The very bright, relatively nearby gamma-ray burst (GRB) of 27 April 2013 – GRB 130427A – offers astronomers the most complete set of observational data of this phenomenon to date. While its general properties are in line with theory, the detection of extremely energetic gamma rays and other intriguing features challenges synchrotron-shock models.
GRBs are extremely powerful flashes of gamma rays arising about once per day from an arbitrary direction in the sky. Astronomers have known for about a decade that long GRBs are associated with the supernova explosion of massive stars (CERN Courier September 2003 p15). Since then, the dedicated Swift satellite has detected hundreds of gamma-ray bursts, therefore providing a huge data set of GRB observations (CERN Courier December 2005 p20). On 19 March 2008, Swift detected an extraordinarily bright burst, GRB 080319B, bright enough to see with the naked eye (CERN Courier June 2008 p12). However, it was the Gamma-ray Burst Monitor on board the Fermi Gamma-ray Space Telescope that gave the alert last year of the new record-setting GRB 130427A. The long duration and extreme brightness of this burst allowed the collection of an impressive data set from 58 ground- and space-based observatories, described and interpreted in four recent articles in Science.
Although slightly dimmer in the visible range than the one of 2008, the burst of 2013 was the brightest detected so far in the X-ray and gamma-ray range by the Swift and Fermi satellites. Maselli and collaborators point out that while the overall properties of GRB 130427A are similar to those of the most luminous, high-redshift GRBs, this time the burst was relatively nearby (redshift z = 0.34) – although still a quarter of the distance across the observable universe. The observed similarity suggests that there is no fundamental difference between recent, nearby GRBs and those of the early, remote universe. The detection of a supernova associated with this very bright GRB is further evidence that this relationship also holds for the most luminous GRBs, and strengthens the case for a common engine that powers all kinds of long GRBs.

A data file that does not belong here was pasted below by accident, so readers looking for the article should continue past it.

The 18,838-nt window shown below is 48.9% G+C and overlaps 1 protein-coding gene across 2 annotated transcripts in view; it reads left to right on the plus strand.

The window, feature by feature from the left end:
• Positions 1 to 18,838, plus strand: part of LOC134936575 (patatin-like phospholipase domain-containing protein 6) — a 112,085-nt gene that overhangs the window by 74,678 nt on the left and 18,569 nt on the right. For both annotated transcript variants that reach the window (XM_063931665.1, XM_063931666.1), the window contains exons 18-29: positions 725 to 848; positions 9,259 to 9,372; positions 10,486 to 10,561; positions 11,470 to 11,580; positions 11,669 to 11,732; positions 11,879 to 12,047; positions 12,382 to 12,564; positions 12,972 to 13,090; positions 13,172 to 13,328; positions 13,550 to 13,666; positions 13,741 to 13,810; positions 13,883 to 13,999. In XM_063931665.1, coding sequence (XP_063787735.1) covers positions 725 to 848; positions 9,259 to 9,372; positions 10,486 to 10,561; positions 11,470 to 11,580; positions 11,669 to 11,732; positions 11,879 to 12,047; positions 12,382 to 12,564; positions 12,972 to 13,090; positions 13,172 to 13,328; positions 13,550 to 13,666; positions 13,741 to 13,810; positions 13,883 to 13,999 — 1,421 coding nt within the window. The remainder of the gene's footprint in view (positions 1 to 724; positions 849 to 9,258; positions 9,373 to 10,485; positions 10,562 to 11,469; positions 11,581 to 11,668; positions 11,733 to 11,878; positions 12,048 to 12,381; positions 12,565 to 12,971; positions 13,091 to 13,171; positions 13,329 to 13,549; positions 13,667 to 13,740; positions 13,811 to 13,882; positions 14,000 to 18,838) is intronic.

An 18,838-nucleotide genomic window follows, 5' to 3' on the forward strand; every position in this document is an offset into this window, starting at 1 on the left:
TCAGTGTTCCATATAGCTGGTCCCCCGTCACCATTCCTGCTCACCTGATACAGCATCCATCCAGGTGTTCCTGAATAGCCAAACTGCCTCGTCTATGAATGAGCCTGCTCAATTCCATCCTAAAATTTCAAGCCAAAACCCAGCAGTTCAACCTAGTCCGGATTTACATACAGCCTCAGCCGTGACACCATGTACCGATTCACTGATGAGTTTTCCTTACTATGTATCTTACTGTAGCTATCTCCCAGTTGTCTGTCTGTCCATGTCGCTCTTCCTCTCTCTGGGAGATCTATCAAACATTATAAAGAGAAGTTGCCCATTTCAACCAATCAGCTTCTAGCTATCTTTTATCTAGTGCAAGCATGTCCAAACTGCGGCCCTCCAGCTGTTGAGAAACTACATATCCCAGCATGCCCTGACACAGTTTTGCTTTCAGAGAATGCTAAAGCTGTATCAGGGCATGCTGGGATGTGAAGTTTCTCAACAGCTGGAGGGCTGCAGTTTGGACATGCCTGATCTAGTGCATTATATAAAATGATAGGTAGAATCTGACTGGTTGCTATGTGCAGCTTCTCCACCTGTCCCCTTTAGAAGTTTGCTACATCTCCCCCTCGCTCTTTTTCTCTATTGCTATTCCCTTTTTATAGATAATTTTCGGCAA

This extraordinary burst is therefore an ideal laboratory for testing current models of GRBs. In the standard picture, the supernova explosion is accompanied by the formation of a black hole from the collapse of the massive star’s core. The accretion of matter onto this rapidly spinning black hole then launches a jet that finds its way through the star’s outer layers and into the surrounding gas. Shock waves propagating inside the jet and at its outer boundary would be at the origin of the prompt and afterglow emission, respectively.
One surprise is that the Large Area Telescope (LAT) on the Fermi satellite detected energetic gamma rays for 20 hours after the onset of the burst. Among them, two events of 73 GeV and 95 GeV are the highest-energy photons from a GRB ever recorded. The analysis of these data by the Fermi collaboration challenges the widely accepted model that this high-energy emission is of synchrotron origin. A natural additional emission component would be synchrotron self-Compton emission as Maselli and co-workers describe. In this process, the relativistic electron population in the jet both produces the synchrotron emission and then up-scatters these synchrotron photons to high energies via inverse-Compton interactions. While the overall understanding of GRBs seems to be valid, Preece and colleagues conclude, however, that it is difficult for any of the existing models to account for the observed spectral and temporal behaviours displayed by this rare GRB event.